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Inside the trillion-dollar selfie industrial complex

Mike Elgan | June 5, 2017
It's time to take selfies seriously. That front-facing camera is a doorway to the future of big business.

Google Photos is very good at recognizing individual people in photos. And it has lots of data, thanks to the selfie craze.


DeepFace technology

Facebook's DeepFace technology goes even further. Its ability to recognize faces is reportedly better than the FBI's technology, and better than the ability of humans to recognize faces.

Facebook can recognize people even when their face isn't showing. (It looks at contextual clues — clothing, lighting, background objects — in a selfie, then recognizes those contextual elements in other shots where the user's face isn't visible, still identifying the person even with head outside the frame or with back turned.)

Most interestingly, Google and Facebook solicit user help in putting names to faces, in Google's case with user labeling of face-based albums and in Facebook's, with tagging.

The user benefit with Google Photos is better search. Once you've identified that a specific person is Janet and another is Mark, you can search for "Janet with Mark" and Google Photos will show you all photos where both appear.

On Facebook, the user benefit is that it's easier to share photos with people by simply tagging them.

(The fact that other people on Google Photos and Facebook can match your face to your identity without your knowledge or permission is surprisingly uncontroversial.)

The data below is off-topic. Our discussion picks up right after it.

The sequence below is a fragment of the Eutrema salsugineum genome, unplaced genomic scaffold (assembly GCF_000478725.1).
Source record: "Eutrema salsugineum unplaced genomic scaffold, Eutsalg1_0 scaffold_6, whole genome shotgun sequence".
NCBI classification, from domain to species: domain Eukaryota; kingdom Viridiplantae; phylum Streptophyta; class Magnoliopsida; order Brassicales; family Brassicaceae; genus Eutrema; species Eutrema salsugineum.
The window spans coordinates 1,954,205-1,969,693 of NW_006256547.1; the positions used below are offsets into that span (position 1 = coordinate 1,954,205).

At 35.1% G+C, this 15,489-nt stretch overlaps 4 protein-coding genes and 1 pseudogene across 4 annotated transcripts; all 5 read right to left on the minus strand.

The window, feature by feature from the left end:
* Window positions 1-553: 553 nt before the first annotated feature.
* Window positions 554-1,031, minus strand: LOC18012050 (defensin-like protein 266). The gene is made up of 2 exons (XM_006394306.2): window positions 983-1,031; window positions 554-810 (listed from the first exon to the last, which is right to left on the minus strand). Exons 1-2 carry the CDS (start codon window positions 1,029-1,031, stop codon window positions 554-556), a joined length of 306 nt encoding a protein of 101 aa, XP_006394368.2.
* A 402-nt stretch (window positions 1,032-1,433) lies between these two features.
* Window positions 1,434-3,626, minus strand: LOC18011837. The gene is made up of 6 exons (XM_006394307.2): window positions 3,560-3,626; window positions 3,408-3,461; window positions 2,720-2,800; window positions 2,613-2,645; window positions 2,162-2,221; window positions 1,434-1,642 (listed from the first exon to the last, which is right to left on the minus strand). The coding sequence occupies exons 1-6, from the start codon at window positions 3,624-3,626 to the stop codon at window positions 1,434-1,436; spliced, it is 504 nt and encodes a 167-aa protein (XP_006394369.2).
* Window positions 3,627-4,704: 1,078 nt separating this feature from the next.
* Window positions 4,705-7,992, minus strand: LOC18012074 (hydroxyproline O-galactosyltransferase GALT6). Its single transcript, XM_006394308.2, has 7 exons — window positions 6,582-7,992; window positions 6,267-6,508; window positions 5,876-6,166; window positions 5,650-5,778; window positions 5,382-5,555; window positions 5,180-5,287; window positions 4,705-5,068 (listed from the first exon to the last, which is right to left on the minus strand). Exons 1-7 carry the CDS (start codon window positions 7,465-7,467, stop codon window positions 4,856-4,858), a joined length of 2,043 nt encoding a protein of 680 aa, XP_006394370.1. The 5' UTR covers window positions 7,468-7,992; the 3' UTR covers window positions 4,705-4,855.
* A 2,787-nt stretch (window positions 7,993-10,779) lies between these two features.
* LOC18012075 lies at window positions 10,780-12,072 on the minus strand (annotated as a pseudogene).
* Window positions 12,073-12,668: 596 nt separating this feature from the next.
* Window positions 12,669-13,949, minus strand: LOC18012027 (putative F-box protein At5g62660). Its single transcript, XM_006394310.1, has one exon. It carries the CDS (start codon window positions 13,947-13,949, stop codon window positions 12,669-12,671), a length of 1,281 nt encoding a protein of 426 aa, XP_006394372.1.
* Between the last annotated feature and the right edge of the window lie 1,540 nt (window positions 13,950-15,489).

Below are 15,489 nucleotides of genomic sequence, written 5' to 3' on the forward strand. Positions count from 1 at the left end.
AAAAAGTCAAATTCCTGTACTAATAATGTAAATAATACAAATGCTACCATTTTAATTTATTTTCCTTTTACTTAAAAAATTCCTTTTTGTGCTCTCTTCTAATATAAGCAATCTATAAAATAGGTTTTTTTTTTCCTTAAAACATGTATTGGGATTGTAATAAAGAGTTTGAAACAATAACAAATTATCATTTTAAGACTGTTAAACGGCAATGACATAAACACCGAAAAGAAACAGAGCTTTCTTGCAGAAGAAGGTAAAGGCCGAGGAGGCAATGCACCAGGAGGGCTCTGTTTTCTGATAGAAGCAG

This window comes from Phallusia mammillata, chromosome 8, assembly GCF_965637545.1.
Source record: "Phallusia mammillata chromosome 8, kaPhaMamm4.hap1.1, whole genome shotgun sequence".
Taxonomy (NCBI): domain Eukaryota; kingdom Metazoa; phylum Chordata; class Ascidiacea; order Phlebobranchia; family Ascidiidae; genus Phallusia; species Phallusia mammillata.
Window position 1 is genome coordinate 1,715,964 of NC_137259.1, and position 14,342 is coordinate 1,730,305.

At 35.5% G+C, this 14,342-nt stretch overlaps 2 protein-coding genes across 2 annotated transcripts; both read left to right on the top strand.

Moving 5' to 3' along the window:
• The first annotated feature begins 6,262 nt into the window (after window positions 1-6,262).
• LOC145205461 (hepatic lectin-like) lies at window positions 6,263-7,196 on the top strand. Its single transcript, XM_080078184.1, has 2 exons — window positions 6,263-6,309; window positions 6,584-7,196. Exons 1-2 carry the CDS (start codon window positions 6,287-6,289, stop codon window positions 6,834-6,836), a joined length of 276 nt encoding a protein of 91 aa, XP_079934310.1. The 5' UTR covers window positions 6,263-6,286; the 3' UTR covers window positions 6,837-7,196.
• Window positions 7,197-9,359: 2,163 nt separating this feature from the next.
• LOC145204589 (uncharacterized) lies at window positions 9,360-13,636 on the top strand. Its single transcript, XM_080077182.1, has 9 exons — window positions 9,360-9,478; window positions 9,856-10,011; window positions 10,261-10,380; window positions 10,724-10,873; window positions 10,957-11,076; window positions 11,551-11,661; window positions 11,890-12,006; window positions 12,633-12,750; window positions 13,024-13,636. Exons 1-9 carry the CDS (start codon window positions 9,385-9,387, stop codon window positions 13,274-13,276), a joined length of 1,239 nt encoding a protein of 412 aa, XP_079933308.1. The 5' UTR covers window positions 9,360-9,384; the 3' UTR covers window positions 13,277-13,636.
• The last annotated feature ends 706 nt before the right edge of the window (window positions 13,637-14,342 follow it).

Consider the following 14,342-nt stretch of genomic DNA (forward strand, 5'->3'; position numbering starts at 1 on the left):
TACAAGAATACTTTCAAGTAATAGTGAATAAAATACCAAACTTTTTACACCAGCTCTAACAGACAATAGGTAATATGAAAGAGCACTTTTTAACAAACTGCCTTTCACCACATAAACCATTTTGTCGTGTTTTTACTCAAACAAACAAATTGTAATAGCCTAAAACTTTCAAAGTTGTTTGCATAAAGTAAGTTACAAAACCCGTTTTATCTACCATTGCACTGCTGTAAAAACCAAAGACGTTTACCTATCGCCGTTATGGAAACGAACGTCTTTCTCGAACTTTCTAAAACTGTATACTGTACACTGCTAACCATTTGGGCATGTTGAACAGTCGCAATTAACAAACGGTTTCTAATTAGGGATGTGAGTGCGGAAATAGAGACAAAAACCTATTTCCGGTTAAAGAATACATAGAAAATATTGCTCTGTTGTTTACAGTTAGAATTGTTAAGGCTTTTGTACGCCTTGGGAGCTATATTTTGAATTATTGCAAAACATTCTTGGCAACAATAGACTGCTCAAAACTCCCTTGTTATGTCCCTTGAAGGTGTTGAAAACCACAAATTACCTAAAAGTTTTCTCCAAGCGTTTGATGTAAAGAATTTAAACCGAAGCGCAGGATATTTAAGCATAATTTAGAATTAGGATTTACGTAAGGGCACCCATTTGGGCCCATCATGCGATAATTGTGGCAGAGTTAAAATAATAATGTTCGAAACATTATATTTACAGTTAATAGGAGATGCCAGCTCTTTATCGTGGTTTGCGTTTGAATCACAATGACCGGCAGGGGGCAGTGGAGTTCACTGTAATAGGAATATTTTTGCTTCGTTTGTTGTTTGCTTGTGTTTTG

The most explicit example of "selfie capitalism" yet is Amazon's Echo Look smart speaker product. Large numbers of people take pictures of themselves every day after getting dressed to share on social media. Using hashtags like #mirrorselfie #outfit #ootd (outfit of the day) and others, they post "outfit selfies" for the purposes of both self-expression and friend-and-follower feedback.

Amazon created a version of its smart speaker designed to make this process better by offering consistent lighting, voice control and A.I. that helps customers choose outfits. In the process, they're blazing a trail to a world where selfies and shopping are the same seamless behavior.

Google, Facebook and Amazon are just well-known examples of a much wider phenomenon, which is the mainstreaming of consumer data extracted from the pictures those consumers take of themselves. Hundreds or thousands of companies are working to mine this rich source of consumer behavior.

Beyond user convenience, the value to Google, Facebook and Amazon for users to identify faces is immeasurable. Photography is an incredibly rich source of data which, when combined with machine learning and other A.I., can speak volumes. With selfies, companies can figure out age, gender, sexual orientation, relationships, hobbies, location and many other factors useful for providing personalized services, and super effective targeted advertising.

I talk about selfies in the abstract. But the classic selfie is by far the richest source of user data there is. It shows the user's face up close, who they're with, what they're doing, what they're wearing, what they care about and where they are. That's user-data gold mine for businesses looking to monetize user data.


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